Plantar fasciitis can be caused by various factors, including overuse, high-impact activities, or improper footwear. Treatment usually involves rest, stretching exercises, custom insoles, and sometimes anti-inflammatory medicines to alleviate the pain.

Shin Splints

Shin splints are a common occurrence among runners and athletes who engage in high-impact activities. They’re characterized by pain along the inner edge of the shinbone (tibia). The pain can be dull and aching or sharp and shooting.

Shin splints are often caused by repetitive stress on the shinbone and the connective tissues surrounding it. This stress can lead to inflammation and pain. The good news is that most cases of shin splints can be managed with rest, ice, stretching, and proper footwear.

Turf Toe

Turf toe is a sports-related injury that affects the big toe. It occurs when the ligaments around the big toe joint are sprained due to excessive bending or hyperextension. Football players are the most likely group of people to develop turf toe, so as football season gears up, so does an increase in turf toe injuries. Symptoms include pain, swelling, and difficulty pushing off the foot. Treatment may involve rest, ice, taping, and sometimes a stiff-soled shoe or boot.


Bunions are bulging bumps that form at the base of the big toe. Often called corns or calluses, these are often a result by prolonged pressure put on the feet that squeezes the toes together. Bunions can cause pain, swelling, redness, and difficulty wearing certain shoes. Conservative treatments include footwear changes, padding, and orthotics.

Achilles Tendon Tears

Achilles tendon tears typically occur due to sudden force or overuse. This strong tendon connects the calf muscles to the heel bone. A tear can cause severe pain, swelling, and difficulty walking or standing on tiptoe. Treatment options range from conservative measures like rest, ice, and physical therapy for partial tears to surgery for complete tears.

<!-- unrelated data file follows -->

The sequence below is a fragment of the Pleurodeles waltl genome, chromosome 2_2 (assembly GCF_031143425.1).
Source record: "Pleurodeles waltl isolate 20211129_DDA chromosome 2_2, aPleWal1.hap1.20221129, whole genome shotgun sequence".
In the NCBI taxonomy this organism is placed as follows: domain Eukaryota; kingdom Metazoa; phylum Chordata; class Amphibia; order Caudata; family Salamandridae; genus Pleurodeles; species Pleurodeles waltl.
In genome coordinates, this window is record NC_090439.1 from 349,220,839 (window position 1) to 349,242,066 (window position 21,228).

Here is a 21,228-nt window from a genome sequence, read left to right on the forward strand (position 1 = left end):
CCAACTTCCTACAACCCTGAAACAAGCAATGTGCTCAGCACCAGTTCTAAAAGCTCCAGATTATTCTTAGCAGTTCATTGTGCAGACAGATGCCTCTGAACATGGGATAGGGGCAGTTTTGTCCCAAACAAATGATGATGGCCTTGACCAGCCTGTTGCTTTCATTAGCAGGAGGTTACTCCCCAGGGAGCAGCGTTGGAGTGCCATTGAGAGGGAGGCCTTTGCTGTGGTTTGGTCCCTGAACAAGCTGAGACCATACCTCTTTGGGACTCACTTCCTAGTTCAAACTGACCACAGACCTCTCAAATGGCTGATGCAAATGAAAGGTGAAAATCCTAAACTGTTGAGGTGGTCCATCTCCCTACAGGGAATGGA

If you can’t make it to AFC immediately after an incident, use the R.I.C.E. method.

AFC Orthopedic Bed

Rest – After an accident, get to a comfortable location as soon as possible, and rest to prevent additional strain on the injury.

AFC Orthopedic Ice Pack

Ice – Wrap an ice pack in a towel and apply it to the injury for 15 to 20 minutes. Reapply the ice every 3 hours. If you don’t have an ice pack, a bag of frozen produce will get the job done.

AFC Orthopedic Knee Brace

Compress – Put pressure on the injured area by wrapping it with an elastic bandage. Make sure the bandage is tight but not too tight. You can tell if the bandage is too tight when the injured area turns blue or starts feeling numb.

AFC Orthopedic Pillows

Elevate – To properly elevate your injury, position the injured area to rest above your heart. The most common way to elevate the injury is to stack several pillows under your foot, arm, ankle or leg while resting in bed or on a sofa.